* Education, health, infrastructure: Billions of dollars must be poured into the public school and university system to ensure every student has the capacity to fully develop his or her talents and capabilities. Public funding of private and religious schools should be abolished. The public health system similarly needs to be revived through an immediate injection of massive funding in order to slash waiting lists for medical procedures and provide adequate hospital staff, technology and equipment. Social infrastructure—including roads and transport, water and sewerage, power and electricity—must be publicly provided and properly funded.
* Culture: All working people must be granted the capacity to actively participate in cultural and artistic life. To achieve this, funds should be poured into libraries, museums, theatres, orchestras, public television and radio. The subordination of artistic expression to the accumulation of profit—which has been accompanied by every possible variety of nationalism, militarism, backwardness, and brutality—must be replaced by an environment conducive to the development of a new, humane, and international culture.
* Environment: The impact of the devastating drought which has directly hit more than 90 percent of NSW demonstrates the urgent necessity for a socialist solution to the environmental crisis. The development of adequate long-term water conservation plans and infrastructure development is impossible within the anarchic framework of the capitalist market system. Similarly, the global warming crisis can only be addressed on the basis of an internationally coordinated plan, placing the interests of the world’s population ahead of the profit margins of the major corporations in the world’s dominant capitalist powers.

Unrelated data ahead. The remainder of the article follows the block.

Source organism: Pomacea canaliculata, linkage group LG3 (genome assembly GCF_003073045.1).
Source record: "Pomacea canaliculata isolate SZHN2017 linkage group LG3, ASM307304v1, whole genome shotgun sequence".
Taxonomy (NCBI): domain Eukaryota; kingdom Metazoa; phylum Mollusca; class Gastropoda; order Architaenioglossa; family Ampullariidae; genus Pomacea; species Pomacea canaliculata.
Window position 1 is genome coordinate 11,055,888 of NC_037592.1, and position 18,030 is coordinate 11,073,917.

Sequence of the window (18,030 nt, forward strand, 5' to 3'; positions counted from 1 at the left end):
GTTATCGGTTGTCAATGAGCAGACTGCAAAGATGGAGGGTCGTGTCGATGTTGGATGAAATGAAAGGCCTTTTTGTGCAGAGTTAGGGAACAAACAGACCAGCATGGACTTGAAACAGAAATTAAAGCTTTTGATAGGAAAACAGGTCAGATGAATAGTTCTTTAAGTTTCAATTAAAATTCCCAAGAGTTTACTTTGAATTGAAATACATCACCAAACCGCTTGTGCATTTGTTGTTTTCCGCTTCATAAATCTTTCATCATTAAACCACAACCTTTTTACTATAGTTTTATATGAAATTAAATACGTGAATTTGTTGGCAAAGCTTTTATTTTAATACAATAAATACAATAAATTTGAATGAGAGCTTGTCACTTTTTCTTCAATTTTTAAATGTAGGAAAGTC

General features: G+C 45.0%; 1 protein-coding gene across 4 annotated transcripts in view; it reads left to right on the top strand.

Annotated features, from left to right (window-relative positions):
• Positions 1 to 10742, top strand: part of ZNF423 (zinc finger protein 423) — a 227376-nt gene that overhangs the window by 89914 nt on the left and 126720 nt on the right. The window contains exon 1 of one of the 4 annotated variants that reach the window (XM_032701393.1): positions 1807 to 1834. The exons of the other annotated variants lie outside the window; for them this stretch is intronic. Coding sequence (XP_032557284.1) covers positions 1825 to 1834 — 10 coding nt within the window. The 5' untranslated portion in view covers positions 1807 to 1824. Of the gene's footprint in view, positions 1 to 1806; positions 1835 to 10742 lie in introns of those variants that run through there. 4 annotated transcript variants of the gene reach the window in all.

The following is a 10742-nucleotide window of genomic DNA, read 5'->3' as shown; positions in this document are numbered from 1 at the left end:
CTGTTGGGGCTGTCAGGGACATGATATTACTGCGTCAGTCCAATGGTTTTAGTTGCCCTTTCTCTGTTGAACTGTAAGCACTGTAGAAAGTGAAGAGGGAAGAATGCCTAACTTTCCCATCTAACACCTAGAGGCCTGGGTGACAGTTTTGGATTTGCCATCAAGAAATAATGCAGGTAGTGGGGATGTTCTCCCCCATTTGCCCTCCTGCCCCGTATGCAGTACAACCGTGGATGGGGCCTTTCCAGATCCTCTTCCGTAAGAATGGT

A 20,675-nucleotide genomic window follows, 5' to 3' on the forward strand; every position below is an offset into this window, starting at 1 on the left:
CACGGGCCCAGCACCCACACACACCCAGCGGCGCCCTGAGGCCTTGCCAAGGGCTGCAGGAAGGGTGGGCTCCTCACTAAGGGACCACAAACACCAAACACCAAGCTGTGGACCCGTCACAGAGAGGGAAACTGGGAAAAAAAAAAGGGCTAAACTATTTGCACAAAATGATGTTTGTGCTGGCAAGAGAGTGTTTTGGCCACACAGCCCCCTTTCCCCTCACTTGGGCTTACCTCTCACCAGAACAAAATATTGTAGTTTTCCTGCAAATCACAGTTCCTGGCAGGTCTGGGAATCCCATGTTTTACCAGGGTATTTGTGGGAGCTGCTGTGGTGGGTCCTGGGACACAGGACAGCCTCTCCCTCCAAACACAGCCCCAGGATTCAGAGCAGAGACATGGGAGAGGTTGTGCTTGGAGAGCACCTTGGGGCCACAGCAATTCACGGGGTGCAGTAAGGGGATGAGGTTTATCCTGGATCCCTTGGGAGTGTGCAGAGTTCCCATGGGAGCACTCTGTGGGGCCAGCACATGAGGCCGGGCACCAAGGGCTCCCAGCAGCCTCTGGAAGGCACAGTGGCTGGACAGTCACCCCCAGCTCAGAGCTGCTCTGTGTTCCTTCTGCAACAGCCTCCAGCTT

None of these demands can be realised without making deep inroads into the vast reserves of private wealth accumulated in the hands of a few. The machinery of parliamentary democracy obscures the fact that the levers of economic power are controlled by a corporate elite whose decisions are made behind the backs of the majority. Genuine democracy can be achieved only through the political mobilisation of an informed and articulate working population in the struggle for socialism. The SEP advocates the establishment of a workers’ government, which will represent the social and economic interests of the vast majority of the population and create the conditions in which working people can gain full democratic control over all the decisions which affect their lives.For the political independence of the working class
In order to advance its interests, the working class must establish its political independence from the establishment parties. All these organisations, whatever their differences on tactical and secondary issues, serve to defend the existing social and political order. The SEP rejects the claim of the various middle class protest organisations such as Socialist Alliance that Labor represents a “lesser evil” to the Liberals.